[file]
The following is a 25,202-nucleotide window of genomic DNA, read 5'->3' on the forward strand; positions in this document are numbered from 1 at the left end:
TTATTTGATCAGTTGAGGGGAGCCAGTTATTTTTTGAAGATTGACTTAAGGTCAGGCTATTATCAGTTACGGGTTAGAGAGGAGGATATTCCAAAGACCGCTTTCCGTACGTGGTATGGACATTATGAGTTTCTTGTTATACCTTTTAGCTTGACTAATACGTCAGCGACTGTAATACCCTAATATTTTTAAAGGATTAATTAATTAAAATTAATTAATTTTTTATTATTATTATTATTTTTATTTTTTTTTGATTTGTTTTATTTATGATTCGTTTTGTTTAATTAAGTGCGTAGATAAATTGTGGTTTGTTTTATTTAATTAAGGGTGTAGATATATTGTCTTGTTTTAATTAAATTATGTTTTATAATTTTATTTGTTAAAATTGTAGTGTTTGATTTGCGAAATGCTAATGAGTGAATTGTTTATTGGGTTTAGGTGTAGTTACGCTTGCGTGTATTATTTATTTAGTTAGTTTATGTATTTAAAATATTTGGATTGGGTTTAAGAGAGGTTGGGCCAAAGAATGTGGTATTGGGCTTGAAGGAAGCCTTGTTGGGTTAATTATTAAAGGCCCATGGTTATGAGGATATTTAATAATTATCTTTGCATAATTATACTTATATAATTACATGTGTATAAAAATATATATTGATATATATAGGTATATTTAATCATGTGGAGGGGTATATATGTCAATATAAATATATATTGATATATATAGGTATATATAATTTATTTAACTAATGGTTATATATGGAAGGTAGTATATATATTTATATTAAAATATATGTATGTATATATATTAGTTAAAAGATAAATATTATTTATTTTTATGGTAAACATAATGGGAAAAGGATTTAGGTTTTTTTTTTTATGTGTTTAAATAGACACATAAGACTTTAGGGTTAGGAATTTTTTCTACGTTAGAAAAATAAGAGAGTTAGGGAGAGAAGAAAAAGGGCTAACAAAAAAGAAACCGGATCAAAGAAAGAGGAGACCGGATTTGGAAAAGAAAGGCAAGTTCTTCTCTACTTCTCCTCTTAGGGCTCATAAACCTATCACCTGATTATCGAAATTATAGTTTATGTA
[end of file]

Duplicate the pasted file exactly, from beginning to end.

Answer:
The following is a 25,202-nucleotide window of genomic DNA, read 5'->3' on the forward strand; positions in this document are numbered from 1 at the left end:
TTATTTGATCAGTTGAGGGGAGCCAGTTATTTTTTGAAGATTGACTTAAGGTCAGGCTATTATCAGTTACGGGTTAGAGAGGAGGATATTCCAAAGACCGCTTTCCGTACGTGGTATGGACATTATGAGTTTCTTGTTATACCTTTTAGCTTGACTAATACGTCAGCGACTGTAATACCCTAATATTTTTAAAGGATTAATTAATTAAAATTAATTAATTTTTTATTATTATTATTATTTTTATTTTTTTTTGATTTGTTTTATTTATGATTCGTTTTGTTTAATTAAGTGCGTAGATAAATTGTGGTTTGTTTTATTTAATTAAGGGTGTAGATATATTGTCTTGTTTTAATTAAATTATGTTTTATAATTTTATTTGTTAAAATTGTAGTGTTTGATTTGCGAAATGCTAATGAGTGAATTGTTTATTGGGTTTAGGTGTAGTTACGCTTGCGTGTATTATTTATTTAGTTAGTTTATGTATTTAAAATATTTGGATTGGGTTTAAGAGAGGTTGGGCCAAAGAATGTGGTATTGGGCTTGAAGGAAGCCTTGTTGGGTTAATTATTAAAGGCCCATGGTTATGAGGATATTTAATAATTATCTTTGCATAATTATACTTATATAATTACATGTGTATAAAAATATATATTGATATATATAGGTATATTTAATCATGTGGAGGGGTATATATGTCAATATAAATATATATTGATATATATAGGTATATATAATTTATTTAACTAATGGTTATATATGGAAGGTAGTATATATATTTATATTAAAATATATGTATGTATATATATTAGTTAAAAGATAAATATTATTTATTTTTATGGTAAACATAATGGGAAAAGGATTTAGGTTTTTTTTTTTATGTGTTTAAATAGACACATAAGACTTTAGGGTTAGGAATTTTTTCTACGTTAGAAAAATAAGAGAGTTAGGGAGAGAAGAAAAAGGGCTAACAAAAAAGAAACCGGATCAAAGAAAGAGGAGACCGGATTTGGAAAAGAAAGGCAAGTTCTTCTCTACTTCTCCTCTTAGGGCTCATAAACCTATCACCTGATTATCGAAATTATAGTTTATGTA